More than 92 million people in the United States have doctor-diagnosed arthritis or joint pain and inflammation, which means that a fair share of our population is in some discomfort. Unfortunately, there’s no cure for arthritis, but there are certainly ways you can slow the progression of the condition and live more comfortably.
To that end, the team here at Advanced Spine Care and Pain Management wants to review four great tips for people who have osteoarthritis (OA), which is the most common form of the joint disease.
While it may be the last thing on your mind if you’re dealing with achy knees or painful hips due to OA, you need to continue to move these joints. Not only are your joints designed to move, any movement encourages better blood flow and delivery of healing resources to the damaged tissues.
As important, the inflammation that’s causing your discomfort often sets up when the joint is at rest. By gently moving your arthritic joints, you can prevent inflammation and stiffness from setting in.
So, we’re not suggesting that you go out and run a marathon, but we are recommending that you go for walks to get your joints moving. If your joints are in a good deal of pain, practices like yoga that focus on stretching or non-concussive activities like swimming are ideal.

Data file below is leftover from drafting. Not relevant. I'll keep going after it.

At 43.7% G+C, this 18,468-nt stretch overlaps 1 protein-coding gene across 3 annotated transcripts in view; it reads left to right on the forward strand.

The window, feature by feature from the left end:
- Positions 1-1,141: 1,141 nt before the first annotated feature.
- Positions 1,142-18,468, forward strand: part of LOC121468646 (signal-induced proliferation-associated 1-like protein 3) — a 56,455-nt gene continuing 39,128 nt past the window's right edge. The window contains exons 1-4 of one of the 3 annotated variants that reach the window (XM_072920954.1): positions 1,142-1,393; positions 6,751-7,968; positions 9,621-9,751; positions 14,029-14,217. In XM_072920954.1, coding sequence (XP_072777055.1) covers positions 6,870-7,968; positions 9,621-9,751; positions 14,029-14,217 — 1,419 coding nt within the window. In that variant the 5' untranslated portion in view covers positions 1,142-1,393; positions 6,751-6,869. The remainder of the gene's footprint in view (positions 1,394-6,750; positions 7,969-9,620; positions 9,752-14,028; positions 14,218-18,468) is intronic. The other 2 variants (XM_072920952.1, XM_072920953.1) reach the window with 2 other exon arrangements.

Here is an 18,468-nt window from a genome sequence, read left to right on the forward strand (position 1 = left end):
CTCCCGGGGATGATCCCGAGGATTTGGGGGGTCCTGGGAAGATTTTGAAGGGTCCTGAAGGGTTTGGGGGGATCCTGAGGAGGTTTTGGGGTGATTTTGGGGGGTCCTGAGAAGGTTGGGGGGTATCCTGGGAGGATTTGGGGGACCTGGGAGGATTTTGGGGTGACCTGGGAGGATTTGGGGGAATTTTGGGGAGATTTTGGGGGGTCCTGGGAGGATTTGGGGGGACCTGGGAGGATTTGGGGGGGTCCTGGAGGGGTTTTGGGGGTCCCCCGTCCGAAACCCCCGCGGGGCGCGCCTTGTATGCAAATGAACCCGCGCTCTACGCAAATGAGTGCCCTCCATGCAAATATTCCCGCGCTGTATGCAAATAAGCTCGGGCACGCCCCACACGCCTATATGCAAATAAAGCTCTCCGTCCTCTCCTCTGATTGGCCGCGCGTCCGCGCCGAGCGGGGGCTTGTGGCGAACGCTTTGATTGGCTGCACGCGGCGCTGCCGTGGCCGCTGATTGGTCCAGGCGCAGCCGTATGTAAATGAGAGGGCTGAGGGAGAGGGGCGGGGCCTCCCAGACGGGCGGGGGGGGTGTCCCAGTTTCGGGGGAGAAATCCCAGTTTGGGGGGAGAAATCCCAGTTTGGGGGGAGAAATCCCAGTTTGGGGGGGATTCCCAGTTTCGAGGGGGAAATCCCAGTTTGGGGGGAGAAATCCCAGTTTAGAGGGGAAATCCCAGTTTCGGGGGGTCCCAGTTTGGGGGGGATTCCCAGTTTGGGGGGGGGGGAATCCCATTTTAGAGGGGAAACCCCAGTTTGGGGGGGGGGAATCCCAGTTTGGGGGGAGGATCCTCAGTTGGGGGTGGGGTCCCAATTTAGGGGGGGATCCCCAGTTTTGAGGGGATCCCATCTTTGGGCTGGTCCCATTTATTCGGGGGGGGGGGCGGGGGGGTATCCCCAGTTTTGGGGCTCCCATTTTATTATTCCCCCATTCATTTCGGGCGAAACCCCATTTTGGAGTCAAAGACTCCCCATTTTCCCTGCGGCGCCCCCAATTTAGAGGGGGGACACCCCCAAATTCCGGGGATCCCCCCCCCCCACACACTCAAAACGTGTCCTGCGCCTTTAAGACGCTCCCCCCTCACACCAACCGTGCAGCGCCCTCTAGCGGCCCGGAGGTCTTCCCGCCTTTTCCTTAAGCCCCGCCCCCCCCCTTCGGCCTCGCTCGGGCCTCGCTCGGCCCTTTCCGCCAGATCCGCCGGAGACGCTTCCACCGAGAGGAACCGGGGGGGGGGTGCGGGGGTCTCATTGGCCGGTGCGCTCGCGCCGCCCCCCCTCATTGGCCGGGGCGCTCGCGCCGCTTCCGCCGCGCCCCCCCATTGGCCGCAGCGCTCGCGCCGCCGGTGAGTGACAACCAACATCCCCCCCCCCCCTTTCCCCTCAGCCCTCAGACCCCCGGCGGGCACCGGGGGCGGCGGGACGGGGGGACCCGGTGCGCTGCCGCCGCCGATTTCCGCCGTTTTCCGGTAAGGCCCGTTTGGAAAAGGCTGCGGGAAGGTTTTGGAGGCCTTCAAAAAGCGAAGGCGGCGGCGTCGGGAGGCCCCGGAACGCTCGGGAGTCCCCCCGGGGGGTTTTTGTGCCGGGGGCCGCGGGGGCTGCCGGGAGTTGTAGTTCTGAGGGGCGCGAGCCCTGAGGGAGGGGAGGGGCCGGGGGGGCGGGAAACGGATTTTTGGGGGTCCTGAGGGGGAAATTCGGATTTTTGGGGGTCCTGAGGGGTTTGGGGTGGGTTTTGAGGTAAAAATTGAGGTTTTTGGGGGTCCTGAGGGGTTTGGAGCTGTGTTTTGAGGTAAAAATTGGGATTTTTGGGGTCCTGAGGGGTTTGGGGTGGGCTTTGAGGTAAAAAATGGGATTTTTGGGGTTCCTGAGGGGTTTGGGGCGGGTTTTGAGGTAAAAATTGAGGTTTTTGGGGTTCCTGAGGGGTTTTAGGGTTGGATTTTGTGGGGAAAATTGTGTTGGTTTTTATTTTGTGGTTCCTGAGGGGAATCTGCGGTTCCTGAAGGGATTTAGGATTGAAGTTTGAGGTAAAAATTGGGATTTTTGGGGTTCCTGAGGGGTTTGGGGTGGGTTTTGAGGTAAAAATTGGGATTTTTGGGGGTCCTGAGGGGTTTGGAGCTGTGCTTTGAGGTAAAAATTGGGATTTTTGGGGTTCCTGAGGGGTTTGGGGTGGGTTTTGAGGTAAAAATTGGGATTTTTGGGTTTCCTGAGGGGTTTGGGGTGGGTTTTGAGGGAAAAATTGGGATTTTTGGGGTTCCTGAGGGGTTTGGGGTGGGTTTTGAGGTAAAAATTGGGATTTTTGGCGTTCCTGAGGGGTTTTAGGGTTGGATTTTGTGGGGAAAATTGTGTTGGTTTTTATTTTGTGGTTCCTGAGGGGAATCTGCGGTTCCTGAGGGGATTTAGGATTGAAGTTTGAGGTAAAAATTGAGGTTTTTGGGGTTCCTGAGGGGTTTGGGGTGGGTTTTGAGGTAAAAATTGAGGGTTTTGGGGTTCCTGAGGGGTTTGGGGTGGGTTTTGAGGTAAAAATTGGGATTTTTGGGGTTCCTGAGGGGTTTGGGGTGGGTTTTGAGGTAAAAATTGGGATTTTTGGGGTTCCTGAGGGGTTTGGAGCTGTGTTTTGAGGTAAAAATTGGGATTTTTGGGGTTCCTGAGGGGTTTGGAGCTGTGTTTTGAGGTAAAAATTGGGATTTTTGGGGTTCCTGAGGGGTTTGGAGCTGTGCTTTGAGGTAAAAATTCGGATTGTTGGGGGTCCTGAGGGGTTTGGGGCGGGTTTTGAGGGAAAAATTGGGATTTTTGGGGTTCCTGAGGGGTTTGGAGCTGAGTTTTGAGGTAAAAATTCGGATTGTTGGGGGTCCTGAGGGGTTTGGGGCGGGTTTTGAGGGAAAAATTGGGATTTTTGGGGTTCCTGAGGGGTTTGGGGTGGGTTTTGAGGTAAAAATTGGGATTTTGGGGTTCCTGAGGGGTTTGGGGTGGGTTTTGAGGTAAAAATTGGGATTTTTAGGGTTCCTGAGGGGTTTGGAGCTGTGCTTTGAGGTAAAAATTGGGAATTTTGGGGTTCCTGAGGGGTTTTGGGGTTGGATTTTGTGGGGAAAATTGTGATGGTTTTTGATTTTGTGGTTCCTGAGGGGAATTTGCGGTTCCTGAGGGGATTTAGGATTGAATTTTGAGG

When the protective cartilage in your joints is breaking down, you need to take the pressure off the joint as much as you can. A fantastic way to do this is to beef up the muscles surrounding your joint. Stronger muscles provide more support for your joints.
For example, if you have OA in your knees, you can strengthen your quads and hamstrings, which are huge muscles that can take up much of the workload.
If you're unsure about what exercises would be best, we suggest you start with physical therapy, and we’re happy to help get you going.
The above two tips are focused on moving your arthritic joints, but we also want to caution against overdoing it. If you haven’t noticed already, when you move around too much on a damaged joint, you can suffer the consequences later in terms of pain and inflammation.
So, if you once enjoyed playing pickleball three times a week, perhaps bring that number down to once or twice and limit your play time. Or, cut that 4-mile run or walk in half and work on more sedentary strengthening exercises for the balance of your exercise regimen.
We want you to get out and be active, but know your limits.
You should also come see at the first signs of joint pain and inflammation, as early intervention can make a difference. We can provide you with pain-and-inflammation relief through joint injections, which allows you to take the other steps we outline above to support your damaged joints.
We can also turn to regenerative medicine to help boost healing resources within the joint.
Between early intervention and the steps you take on your own, you can slow the progression of your OA and avoid last-resort solutions such as joint replacement.
For more ideas and expert treatment of your arthritis, please contact us by clicking on the “request appointment” button or by calling one of our offices in Staten Island or Hartsdale, New York.